Sitting in Mumbai, going through its virulent second wave and in lockdown again, I have a sense of déjà vu. It is coupled with a sense of how much has changed from a year ago. The New Normal has become the Old Normal and we have all changed. My class of advertising students will graduate in May without us ever having met in person. A year ago, I would have scoffed at this because in April, we thought June or July was as far as the pandemic would last.
A year ago, I wrote that communication in the time of crisis was like walking on a slippery slope. You have to hit the right note. This is when we were still examining and feeling our way around the term ‘lockdown’. I was discussing ad film maker Prasoon Pandey’s film Family which had created a buzz on social media. Asking people to stay at home until further notice? Social distancing? What did that even mean? Prasoon’s film roped in Bollywood’s finest to play passing-the-parcel with a pair of sunglasses and the reveal at the end - that no one stepped out of their homes or met the others in the making of the film - was a skillfully created trompe d’oeil to reinforce social distancing and staying at home. It was very popular on YouTube with over two million views on Day 1 and I am told that even director Ridley Scott called up to congratulate Prasoon on his neat remote-control direction and home editing. It made a potentially scary concept engaging and light.
Later, Ogilvy’s film MaskUp India co-opted our men and women in blue to urge people to wear masks and become part of Team India, playing for the same side. I am not sure which is a more alien concept for us Indians – masking or social distancing. But to mask up socially, when meeting loved ones or when going about daily chores, at the grocers, at the local bread shop, at the bank?? A tough ask because we didn’t know enough. Ogilvy’s film wasn’t alone – newspapers, reportage, social media influencers urged us to stay masked. Today, both social distancing and masks are concepts that are mainstream even if they are not always adhered to. Like the vaccine, a booster shot of communication may be required.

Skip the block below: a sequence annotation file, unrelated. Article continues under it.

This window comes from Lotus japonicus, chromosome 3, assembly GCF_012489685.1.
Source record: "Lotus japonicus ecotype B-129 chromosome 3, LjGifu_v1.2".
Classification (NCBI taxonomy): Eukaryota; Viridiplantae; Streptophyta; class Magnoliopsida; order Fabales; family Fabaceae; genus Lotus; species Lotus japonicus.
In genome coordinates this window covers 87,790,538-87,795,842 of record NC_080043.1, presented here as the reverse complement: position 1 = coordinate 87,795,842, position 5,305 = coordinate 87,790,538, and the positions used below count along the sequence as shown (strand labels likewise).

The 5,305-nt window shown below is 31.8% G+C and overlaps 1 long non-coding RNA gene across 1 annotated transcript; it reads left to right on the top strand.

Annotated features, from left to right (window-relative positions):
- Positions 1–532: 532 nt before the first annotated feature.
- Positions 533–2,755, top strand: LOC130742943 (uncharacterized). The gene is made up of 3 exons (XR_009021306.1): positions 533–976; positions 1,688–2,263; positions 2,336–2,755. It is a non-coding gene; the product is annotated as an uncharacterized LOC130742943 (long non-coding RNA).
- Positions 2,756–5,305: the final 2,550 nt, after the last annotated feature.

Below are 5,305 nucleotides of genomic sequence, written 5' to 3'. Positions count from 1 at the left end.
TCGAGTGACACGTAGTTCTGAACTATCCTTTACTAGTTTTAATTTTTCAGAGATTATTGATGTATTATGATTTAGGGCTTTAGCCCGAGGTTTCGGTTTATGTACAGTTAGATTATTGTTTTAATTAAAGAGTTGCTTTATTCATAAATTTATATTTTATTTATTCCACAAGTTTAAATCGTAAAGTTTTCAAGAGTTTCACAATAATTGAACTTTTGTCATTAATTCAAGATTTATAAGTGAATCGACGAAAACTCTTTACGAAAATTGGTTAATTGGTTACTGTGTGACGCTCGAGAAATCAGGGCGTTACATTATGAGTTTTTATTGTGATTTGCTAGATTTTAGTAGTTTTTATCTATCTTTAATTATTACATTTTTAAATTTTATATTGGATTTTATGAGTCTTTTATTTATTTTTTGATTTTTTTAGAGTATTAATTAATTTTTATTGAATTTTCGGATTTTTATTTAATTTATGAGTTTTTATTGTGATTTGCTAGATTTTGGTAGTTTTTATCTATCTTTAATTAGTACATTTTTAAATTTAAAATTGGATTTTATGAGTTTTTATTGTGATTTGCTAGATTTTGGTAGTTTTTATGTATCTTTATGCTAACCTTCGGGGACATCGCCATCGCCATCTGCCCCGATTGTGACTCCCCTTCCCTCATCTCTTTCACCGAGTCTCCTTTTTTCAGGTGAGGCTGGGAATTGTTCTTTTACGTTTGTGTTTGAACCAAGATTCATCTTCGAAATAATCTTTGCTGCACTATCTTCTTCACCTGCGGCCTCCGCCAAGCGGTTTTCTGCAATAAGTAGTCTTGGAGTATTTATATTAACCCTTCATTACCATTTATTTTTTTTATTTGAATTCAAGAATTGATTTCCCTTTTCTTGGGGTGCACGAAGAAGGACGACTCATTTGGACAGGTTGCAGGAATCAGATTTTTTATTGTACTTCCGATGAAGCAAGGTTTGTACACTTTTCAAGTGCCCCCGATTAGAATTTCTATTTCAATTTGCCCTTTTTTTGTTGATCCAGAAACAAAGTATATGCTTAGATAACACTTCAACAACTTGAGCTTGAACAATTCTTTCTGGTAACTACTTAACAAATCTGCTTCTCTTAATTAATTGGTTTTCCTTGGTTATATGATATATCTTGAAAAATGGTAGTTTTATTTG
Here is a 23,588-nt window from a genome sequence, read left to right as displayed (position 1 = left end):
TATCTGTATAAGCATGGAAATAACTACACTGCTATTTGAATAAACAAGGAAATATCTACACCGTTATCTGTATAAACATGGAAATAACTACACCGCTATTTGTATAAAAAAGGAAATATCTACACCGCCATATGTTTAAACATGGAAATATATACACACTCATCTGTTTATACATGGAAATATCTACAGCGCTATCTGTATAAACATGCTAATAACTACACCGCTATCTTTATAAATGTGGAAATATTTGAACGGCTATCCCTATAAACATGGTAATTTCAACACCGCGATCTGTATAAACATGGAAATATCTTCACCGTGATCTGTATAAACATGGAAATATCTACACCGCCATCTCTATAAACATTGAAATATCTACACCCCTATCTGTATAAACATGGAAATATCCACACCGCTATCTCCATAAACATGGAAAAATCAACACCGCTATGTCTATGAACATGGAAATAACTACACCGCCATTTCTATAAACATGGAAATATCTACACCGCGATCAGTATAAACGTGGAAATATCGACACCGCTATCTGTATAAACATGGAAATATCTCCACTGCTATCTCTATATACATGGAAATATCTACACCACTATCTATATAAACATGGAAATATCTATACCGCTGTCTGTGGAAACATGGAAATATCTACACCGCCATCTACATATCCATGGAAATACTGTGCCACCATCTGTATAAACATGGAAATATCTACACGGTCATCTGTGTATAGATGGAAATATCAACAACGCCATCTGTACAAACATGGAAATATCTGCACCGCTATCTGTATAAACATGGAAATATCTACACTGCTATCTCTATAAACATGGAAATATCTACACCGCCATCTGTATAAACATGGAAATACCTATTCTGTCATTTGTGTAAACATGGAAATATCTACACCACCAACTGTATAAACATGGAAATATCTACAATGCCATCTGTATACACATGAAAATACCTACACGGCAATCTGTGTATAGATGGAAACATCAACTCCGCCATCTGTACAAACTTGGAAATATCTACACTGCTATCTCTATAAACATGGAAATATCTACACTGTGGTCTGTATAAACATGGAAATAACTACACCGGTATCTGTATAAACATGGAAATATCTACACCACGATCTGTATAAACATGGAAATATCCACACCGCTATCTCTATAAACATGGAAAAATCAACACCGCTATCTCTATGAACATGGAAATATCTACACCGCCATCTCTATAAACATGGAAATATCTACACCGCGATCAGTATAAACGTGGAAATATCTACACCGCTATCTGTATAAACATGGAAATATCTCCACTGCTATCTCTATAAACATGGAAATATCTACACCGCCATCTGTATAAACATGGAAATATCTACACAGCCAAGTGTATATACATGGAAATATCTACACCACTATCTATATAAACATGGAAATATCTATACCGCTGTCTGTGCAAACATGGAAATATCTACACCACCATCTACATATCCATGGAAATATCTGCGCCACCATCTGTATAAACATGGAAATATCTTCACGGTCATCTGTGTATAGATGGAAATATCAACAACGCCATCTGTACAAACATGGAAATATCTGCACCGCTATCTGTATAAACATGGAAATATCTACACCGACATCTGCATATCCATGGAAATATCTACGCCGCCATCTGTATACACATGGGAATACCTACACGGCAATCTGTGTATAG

THE LEARNING CURVE
It has been a steep learning curve. We learnt the difference between N 95 and K 95 masks, triple-layered masks and cloth masks. We may even have a collection of Monday to Friday masks for our Zoom meetings. We have learnt to WFH, we have pivoted, we have Zoomed. We have learnt to change ourselves mid-stride because we had no choice. It has been a year of many tragedies and horrifying news but also a year where we have seen smart innovations and smart thinking. We have learnt that the virus is smarter than us but we are catching up fast. Unlike the slow burn of consumer habit change - it took 10 years for sunscreen to become a daily habit and five years for breakfast cereal to become the norm - we have had no choice but leapfrog into behaviour change.
The best communication has been from brands that have helped keep us grounded, to reassure us that we are in it together. Burger King UK created a warm empathetic witty film #CouchPatriots urging people to do their national duty by staying home. The film is shot entirely tongue-in-cheek and still manages to make its point.
Guinness reassured its fans that it had signed a 900-year lease on production so a few months of lockdown wouldn’t matter. Uber thanked people in its ads for not riding – counter-productive for business, but great for relationship building. Facebook’s Pooja Milk Centre ad may be more familiar to Indian readers. A heart-warming ad in which a young woman employs all the people who have lost their jobs in the pandemic in her small sweet shop at a loss to her business. It all works out and tugs at your heartstrings at the end because as Facebook reminds us, we are in this together.
WE ARE IN THIS TOGETHER
Somewhere we got a bit careless and forgot about sustaining this kind of communication. Now in this second wave, conspiracy theories abound, norms are flouted and there is misinformation and fear about vaccines and mutations. It is time for some powerful communication. It is time for the Government, brands and advertising creatives to give us one more round of persuasive communication assuring us that we are all in this together and this time, double-masking may help.
(The author has been Regional Creative Director, Ogilvy and has devoted many column inches and years to advertising and brands.)